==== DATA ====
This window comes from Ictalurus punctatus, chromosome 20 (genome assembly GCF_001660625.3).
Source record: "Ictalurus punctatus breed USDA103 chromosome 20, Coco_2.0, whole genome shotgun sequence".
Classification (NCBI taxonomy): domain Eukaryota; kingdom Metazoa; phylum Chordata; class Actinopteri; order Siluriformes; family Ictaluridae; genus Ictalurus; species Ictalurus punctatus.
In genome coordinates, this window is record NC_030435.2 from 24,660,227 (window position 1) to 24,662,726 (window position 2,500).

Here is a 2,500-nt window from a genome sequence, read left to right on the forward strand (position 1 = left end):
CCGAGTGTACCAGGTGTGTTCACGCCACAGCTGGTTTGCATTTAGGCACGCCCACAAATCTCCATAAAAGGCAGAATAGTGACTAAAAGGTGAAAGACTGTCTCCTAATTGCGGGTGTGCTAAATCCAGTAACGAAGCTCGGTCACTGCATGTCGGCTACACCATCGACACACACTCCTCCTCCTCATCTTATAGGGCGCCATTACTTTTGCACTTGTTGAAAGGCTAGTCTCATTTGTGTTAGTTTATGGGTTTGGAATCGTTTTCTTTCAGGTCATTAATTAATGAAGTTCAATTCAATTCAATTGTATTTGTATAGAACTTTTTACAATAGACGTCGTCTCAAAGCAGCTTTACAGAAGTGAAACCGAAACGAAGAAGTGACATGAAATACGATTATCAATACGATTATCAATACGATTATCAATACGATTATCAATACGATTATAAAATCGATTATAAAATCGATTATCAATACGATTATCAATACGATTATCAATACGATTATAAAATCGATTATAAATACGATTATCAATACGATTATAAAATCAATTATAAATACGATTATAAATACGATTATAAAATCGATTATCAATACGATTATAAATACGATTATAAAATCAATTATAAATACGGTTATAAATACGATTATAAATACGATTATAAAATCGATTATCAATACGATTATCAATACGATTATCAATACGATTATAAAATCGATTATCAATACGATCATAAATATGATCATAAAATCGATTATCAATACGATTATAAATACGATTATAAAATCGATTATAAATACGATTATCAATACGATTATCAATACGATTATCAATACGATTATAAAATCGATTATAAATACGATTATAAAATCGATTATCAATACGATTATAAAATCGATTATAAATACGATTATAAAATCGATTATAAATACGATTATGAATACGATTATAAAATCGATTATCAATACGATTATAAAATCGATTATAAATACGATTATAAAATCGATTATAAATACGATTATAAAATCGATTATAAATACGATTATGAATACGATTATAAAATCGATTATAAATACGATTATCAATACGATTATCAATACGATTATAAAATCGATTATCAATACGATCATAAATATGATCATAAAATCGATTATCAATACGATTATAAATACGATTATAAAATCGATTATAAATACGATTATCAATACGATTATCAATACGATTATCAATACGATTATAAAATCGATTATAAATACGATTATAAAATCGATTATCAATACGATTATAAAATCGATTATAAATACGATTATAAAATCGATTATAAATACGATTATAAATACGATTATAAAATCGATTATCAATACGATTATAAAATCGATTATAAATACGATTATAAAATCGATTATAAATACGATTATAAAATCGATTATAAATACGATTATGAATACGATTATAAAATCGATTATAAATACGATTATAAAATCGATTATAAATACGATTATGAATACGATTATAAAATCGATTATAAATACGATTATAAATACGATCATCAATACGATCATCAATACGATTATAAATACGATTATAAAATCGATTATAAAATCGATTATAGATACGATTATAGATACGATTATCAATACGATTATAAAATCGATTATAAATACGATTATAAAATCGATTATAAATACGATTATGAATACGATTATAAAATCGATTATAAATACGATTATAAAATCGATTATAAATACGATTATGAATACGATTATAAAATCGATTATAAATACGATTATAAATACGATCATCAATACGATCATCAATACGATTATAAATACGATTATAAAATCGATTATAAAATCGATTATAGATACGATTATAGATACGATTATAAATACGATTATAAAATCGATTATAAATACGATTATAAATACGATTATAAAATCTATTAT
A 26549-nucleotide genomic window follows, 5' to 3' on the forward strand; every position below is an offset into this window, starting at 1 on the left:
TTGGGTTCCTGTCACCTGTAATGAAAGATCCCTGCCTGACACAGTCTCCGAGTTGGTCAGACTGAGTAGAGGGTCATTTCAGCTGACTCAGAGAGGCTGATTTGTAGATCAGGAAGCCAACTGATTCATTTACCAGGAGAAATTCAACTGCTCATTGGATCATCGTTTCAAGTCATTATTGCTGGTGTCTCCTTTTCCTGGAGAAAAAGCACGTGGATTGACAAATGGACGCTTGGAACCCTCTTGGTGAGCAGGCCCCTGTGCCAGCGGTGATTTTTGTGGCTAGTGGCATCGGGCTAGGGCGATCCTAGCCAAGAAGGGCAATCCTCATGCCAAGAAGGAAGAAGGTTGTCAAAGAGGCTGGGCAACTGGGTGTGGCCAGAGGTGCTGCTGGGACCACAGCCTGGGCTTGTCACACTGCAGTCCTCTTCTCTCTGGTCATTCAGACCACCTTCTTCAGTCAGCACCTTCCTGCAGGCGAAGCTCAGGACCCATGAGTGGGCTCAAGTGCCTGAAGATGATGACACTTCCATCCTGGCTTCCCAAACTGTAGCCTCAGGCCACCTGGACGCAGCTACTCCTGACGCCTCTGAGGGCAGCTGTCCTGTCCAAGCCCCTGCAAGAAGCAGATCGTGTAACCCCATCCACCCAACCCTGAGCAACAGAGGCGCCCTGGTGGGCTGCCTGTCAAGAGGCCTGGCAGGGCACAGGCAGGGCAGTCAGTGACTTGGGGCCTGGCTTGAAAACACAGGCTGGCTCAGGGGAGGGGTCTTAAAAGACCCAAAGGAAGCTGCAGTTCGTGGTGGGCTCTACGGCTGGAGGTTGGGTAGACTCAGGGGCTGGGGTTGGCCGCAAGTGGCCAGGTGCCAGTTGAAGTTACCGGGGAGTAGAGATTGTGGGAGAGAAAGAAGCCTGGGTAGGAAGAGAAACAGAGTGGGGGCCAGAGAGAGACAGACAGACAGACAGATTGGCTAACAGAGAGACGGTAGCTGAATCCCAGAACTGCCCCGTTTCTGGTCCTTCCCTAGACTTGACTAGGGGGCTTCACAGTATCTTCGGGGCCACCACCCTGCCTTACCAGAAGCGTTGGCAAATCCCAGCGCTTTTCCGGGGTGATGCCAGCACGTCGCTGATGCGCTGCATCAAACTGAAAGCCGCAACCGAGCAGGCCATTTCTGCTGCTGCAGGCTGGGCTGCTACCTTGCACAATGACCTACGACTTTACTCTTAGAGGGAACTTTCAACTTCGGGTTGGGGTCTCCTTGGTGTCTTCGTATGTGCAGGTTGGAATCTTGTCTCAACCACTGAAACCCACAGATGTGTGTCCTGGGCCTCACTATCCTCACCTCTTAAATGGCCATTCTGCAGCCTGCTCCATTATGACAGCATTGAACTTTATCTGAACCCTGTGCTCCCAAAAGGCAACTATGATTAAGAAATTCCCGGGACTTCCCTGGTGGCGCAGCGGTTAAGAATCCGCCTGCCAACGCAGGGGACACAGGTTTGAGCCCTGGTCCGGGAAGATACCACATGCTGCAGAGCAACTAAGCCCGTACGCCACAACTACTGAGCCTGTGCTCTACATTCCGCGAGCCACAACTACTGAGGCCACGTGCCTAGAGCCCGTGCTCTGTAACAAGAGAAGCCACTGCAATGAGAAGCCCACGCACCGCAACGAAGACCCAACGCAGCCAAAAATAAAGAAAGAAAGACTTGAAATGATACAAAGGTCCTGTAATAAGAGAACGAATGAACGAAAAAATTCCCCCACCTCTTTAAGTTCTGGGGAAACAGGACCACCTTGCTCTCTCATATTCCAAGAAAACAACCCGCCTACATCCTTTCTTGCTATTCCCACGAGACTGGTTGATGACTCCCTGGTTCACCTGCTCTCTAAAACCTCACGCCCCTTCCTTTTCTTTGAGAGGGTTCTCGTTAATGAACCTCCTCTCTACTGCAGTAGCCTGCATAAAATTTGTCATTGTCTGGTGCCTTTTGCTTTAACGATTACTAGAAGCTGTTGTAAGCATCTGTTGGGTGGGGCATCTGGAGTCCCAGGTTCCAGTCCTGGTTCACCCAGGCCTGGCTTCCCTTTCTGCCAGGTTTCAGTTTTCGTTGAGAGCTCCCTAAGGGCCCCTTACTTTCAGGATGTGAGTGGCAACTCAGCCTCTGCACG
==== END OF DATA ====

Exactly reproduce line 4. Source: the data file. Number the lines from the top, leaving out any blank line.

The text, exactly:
In genome coordinates, this window is record NC_030435.2 from 24,660,227 (window position 1) to 24,662,726 (window position 2,500).